Android Training - Part 2

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Android Training - Part 2

  1. 1. Android
  2. 2. Android System Architecture Source: Google
  3. 3. overview • Linux Kernel: memory management, process management, networking, and other operating system services. • Native Libraries: written in C or C++, including: Surface Manager, 2D and 3D graphics, Media codes, SQL database, Browser engine, etc. only to be called by higher level programs
  4. 4. overview • Android Runtime: including the Dalvik virtual machine and the core Java libraries. (not J2SE/J2ME) • Application Framework: Activity manager, Content providers, Resource manager, Notification manager • Applications and Widgets: the real programs display information and interact with users.
  5. 5. Media Framework • Android use OpenCore as core component of Media framework • OpenCore supports MP3, AAC, AAC+, 3GPP, MPEG-4 and JPEG,
  6. 6. Media Framework
  7. 7. Media Framework • Example: • MediaPlayer mp = new MediaPlayer(); • mp.setDataSource(PATH_TO_FILE); • mp.prepare(); • mp.start();
  8. 8. Media Framework • OpenCore lib has a C/S Architecture. • MediaPlayer invoke JNI to manipulate client. • The client request to the server to control hardwares.
  9. 9. Media Framework
  10. 10. Media Framework
  11. 11. Activity Manager • each user interface screen is represented by an Activity class. • Each activity has its own life cycle. • Activity uses Intent object to jump between them.
  12. 12. Life cycle of activity Source: Hello Adroid
  13. 13. Intent and Intent filters • Intent activates activities, services, and broadcast receivers. • Intent can be used in explicit way or implicit way. • The implicit way depends on parameters: Action, Data(url and MIME type) , Category
  14. 14. Intent and Intent filters • To receive other components' request, components’ need to register filters at activities framework. • When launch a intent object, framework will match and find the qualified components and leave them for users to choose which to run.
  15. 15. Intent and Intent filters • Example • <intent-filter> <action android:name="android.intent.action.VIEW" /> <action android:name="android.intent.action.EDIT" /> <action android:name="android.intent.action.PICK" /> <category android:name="android.intent.category.DEFAULT" /> <data android:mimeType="vnd.android.cursor.dir/vnd.google.note" /> </intent-filter>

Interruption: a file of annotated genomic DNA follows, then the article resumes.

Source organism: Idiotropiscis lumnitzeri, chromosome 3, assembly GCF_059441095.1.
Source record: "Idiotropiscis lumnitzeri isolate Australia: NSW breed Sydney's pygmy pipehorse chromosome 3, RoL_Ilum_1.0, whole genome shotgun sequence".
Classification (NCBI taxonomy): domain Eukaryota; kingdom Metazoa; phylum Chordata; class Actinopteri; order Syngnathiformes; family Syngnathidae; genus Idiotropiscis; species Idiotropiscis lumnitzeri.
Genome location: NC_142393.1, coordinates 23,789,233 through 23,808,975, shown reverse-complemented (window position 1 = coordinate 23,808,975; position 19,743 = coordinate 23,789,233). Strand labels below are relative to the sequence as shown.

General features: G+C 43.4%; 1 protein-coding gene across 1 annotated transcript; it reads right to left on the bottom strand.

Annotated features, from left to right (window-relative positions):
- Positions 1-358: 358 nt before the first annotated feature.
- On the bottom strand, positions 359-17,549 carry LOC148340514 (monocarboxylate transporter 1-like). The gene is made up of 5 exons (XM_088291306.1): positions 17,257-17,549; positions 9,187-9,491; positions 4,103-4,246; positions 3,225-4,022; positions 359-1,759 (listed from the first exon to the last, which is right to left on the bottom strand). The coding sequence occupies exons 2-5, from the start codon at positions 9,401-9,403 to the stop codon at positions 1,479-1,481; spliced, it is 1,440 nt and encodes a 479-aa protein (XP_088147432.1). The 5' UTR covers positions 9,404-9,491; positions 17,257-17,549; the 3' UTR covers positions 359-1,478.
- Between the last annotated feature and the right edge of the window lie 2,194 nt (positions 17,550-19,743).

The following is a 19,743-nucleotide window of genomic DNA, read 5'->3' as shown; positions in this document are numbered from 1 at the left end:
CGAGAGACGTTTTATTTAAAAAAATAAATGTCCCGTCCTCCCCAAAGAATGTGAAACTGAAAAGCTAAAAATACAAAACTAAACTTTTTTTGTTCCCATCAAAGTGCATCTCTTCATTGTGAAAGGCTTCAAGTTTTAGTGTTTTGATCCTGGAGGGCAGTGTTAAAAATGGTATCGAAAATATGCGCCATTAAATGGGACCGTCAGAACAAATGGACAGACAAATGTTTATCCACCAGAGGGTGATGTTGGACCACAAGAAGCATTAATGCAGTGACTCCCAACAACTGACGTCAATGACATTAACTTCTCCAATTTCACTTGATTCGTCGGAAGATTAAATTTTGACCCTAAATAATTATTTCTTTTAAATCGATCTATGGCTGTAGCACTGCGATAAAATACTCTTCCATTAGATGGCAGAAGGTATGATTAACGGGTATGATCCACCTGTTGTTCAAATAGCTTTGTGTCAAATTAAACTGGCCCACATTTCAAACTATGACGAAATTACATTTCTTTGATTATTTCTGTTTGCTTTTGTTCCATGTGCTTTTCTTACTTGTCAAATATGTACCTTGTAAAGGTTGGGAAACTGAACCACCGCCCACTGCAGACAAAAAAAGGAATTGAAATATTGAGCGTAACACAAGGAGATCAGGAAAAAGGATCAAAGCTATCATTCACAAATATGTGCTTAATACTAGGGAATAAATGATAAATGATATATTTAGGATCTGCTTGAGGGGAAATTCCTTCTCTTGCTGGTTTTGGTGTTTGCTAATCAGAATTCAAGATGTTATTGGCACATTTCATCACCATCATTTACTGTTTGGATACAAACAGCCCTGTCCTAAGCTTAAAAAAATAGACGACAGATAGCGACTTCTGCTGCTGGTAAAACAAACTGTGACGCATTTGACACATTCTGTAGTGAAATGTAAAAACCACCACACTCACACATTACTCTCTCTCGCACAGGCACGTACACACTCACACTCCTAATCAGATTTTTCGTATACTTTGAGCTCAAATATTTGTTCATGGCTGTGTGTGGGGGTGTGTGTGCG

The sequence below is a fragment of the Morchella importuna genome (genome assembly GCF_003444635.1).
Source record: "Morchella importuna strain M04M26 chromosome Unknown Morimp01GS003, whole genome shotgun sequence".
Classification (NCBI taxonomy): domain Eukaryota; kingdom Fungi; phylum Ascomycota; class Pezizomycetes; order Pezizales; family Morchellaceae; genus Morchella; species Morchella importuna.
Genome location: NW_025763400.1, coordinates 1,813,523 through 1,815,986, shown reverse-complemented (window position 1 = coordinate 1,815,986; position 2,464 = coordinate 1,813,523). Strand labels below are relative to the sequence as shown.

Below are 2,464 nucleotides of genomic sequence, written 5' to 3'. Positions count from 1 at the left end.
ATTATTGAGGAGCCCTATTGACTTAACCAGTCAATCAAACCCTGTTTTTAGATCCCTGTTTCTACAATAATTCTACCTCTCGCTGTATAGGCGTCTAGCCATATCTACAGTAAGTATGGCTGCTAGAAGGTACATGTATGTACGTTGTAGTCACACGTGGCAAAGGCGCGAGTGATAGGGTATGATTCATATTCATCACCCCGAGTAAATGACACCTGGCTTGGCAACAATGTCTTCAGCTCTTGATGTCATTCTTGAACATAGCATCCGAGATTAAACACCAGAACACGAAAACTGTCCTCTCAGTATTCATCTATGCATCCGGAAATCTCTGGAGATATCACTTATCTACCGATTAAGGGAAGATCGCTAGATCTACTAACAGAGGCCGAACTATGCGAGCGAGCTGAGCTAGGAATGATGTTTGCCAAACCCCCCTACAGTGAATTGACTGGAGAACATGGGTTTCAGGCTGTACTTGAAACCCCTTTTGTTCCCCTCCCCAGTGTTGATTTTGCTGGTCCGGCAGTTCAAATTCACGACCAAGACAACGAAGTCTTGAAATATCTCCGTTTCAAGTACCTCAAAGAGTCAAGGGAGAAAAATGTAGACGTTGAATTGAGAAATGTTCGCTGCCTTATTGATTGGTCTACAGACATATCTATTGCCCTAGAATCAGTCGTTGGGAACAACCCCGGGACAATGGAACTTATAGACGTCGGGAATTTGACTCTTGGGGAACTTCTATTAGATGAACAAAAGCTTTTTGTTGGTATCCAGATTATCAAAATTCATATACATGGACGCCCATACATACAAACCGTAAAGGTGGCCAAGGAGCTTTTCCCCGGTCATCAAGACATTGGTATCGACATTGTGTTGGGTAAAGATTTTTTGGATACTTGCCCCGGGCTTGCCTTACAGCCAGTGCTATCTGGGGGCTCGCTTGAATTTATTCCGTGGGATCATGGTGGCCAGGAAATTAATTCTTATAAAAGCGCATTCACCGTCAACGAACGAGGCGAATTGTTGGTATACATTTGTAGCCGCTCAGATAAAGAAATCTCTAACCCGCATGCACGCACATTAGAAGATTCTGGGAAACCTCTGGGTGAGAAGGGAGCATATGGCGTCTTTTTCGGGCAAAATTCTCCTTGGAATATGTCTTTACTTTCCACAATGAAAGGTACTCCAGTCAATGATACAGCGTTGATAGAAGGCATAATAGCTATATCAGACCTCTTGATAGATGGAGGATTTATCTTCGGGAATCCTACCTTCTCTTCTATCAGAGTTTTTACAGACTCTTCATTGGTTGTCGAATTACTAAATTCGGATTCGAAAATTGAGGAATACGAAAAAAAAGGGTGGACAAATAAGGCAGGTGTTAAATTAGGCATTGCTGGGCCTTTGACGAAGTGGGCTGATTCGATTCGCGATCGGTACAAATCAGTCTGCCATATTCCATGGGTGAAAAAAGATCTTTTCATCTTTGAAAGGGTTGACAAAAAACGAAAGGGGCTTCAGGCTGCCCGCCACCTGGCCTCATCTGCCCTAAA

16. 16. Activities and Tasks • A task is a stack which contain several activities share the same affinity. Source: http://blog.akquinet.de/20 10/02/17/androidactivities-thepredominance-of-the-uithread/
  17. 17. Activities and Tasks • There are four different launch modes that can be assigned to an <activity> element's launchMode attribute: • "standard" (the default mode) "singleTop" "singleTask" "singleInstance" • First two share the same affinity with application, the others don’t.
  18. 18. Content manager • Manage data • Client+server architecture. • Content Resolver provides API interface for applications. • Content Providers is the server managing the DB tables and database content with different application.
  19. 19. Content manager • URI identifies the data or the table Source: Google • A: Standard prefix indicating that the data is controlled by a content provider. • B: The authority part of the URI; it identifies the content provider. • C: The path that the content provider uses to determine what kind of data is being requested. • D: The ID of the specific record being requested.
  20. 20. Service Lifecycle
  21. 21. Security and permissions • security between applications and the system is enforced at the process level through standard Linux facilities • Application can't disrupt other applications, except by explicitly declaring the permissions it • Each Android package is given its own unique Linux user ID
  22. 22. References • http://www.j2medev.com/android/ShowArtic le.asp?ArticleID=5439 • http://docs.huihoo.com/google/io/2009/Mast ering_the_Android_Media_Framework.pdf • http://developer.android.com/

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